As you saw in the w3schools tutorial, a dropdown list is created in HTML using a select element. This Esri sample shows a simple usage of a select element to provide the user a list of floors in a building. The user selecting one of the floor options causes only the features from that floor to be displayed.
First, have a look at the HTML. As with the earlier samples, a div is created to hold the UI element (here given an id of "optionsDiv"). Within the div is the select element and its child option elements. Each option has a value attribute (which can be accessed using JS) and the text that the user sees (the text between the start and end tags). In many cases, those two strings are the same. Here, the value attribute is assigned an expression in which the floor number is just part of a larger string. We’ll come back to that expression in a moment.
In the previous sample, we saw that the addEventListener() method could be used to set up a listener for events. This sample shows an alternate method for doing the same thing involving Dojo’s on and dom modules. These modules are imported near the top of the script, while the setting up of the event listener occurs on line 158. The logic behind this statement is fairly straightforward. The on() method takes as input arguments a page element, an event to listen for, and a function to execute when the event is triggered.
The other two arguments to the on() method in line 158 specify that if the option selected in the "floorSelect" element changes, then the function showFloors() should be executed.
The showFloors() function is defined on lines 141-156. Just as addEventListener() passes an event object on to the listener function, Dojo’s on() method here passes an event object to the showFloors() function. This object is accessible through the evt variable and has the same properties as the one returned by addEventListener(). Thus, the same expression we saw earlier (evt.target) is used to get a reference to the element the listener is attached to. Unlike the checkbox sample, where the checked property was read, here the value property is read to obtain the select element’s value (e.g., "FLOOR = '1'", "FLOOR = '2'", etc.).The logic behind the display of the selected floor’s features is pretty clever. A forEach() loop is used to iterate through each of the layers in the scene. The entire "Building Wireframe" is meant to always be visible, so line 148 basically says to ignore that layer. For all other layers, the definitionExpression property (discussed in Lesson 6) is modified to show just the features from the selected floor.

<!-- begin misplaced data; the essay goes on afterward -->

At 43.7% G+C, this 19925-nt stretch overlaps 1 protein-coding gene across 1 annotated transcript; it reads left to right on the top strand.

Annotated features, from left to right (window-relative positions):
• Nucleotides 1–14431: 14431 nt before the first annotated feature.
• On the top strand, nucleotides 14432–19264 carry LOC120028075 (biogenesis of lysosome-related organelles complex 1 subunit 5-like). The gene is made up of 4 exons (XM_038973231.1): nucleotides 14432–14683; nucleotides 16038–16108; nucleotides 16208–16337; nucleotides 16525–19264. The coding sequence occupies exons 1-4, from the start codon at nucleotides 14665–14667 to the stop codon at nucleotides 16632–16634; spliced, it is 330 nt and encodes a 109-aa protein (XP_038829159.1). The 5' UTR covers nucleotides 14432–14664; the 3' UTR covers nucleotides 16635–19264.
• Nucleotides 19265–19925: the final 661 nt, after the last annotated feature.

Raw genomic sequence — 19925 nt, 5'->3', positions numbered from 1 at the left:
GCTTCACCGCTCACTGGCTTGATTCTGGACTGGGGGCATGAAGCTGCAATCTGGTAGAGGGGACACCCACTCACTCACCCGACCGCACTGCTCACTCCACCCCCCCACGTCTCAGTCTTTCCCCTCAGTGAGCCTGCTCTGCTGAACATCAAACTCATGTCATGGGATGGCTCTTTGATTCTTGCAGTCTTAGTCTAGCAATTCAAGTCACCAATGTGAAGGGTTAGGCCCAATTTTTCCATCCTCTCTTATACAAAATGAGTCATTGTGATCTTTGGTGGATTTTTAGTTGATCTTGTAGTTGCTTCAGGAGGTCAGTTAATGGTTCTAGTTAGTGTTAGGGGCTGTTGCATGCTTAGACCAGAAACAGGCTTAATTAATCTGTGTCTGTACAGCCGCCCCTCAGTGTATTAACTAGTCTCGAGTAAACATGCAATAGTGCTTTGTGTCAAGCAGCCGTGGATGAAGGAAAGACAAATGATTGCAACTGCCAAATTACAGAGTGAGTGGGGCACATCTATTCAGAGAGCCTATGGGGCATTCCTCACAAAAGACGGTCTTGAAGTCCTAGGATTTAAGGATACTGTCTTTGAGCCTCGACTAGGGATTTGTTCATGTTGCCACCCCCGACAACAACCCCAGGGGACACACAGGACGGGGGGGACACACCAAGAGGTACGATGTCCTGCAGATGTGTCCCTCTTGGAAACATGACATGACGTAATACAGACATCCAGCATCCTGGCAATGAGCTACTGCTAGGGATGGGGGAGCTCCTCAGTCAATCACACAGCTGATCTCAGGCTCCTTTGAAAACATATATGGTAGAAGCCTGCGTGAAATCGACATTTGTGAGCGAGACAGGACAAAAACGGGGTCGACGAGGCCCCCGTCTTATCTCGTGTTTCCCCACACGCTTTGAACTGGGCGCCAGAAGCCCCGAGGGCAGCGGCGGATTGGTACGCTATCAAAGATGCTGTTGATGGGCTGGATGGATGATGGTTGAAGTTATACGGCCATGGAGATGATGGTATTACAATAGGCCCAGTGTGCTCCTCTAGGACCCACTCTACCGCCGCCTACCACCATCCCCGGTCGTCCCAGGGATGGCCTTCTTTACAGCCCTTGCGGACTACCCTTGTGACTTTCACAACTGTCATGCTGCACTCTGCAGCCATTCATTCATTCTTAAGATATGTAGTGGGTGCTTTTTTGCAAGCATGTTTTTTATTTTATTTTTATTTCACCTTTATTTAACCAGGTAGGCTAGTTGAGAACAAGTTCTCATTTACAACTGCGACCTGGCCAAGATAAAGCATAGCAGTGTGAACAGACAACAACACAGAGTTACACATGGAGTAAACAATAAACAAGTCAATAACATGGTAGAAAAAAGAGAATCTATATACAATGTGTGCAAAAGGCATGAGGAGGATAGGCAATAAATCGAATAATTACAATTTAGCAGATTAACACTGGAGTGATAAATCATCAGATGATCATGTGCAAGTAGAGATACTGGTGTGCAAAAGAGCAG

One wrinkle in setting the definitionExpression is that the building identifying field is not the same in all the layers. Part of the solution to this problem is the buildingQuery variable defined on lines 69-74. This object variable is defined having the layer names as the keys and the corresponding expressions needed to select building Q as the values. The definitionExpression has two parts: the first, built by retrieving the appropriate building Q selection expression from the buildingQuery variable (using layer.title as the key); the second, built using the value of the selected option in the dropdown list.
An interesting point to note is the way that the "All" option is handled. It’s assigned a value of "1=1", which may seem strange at first glance. However, it makes sense when you stop to think about it. Let’s say that the loop is processing the Walls layer. That layer will have its definitionExpression set to "BUILDINGKEY = 'Q' AND 1=1". In deciding whether a feature should be included in the layer, each side of the expression will be evaluated as either true or false. The AND operator indicates that both sides of the expression must be true. The expression 1=1 is always true, which gives the desired result of all features being displayed, regardless of their FLOOR value.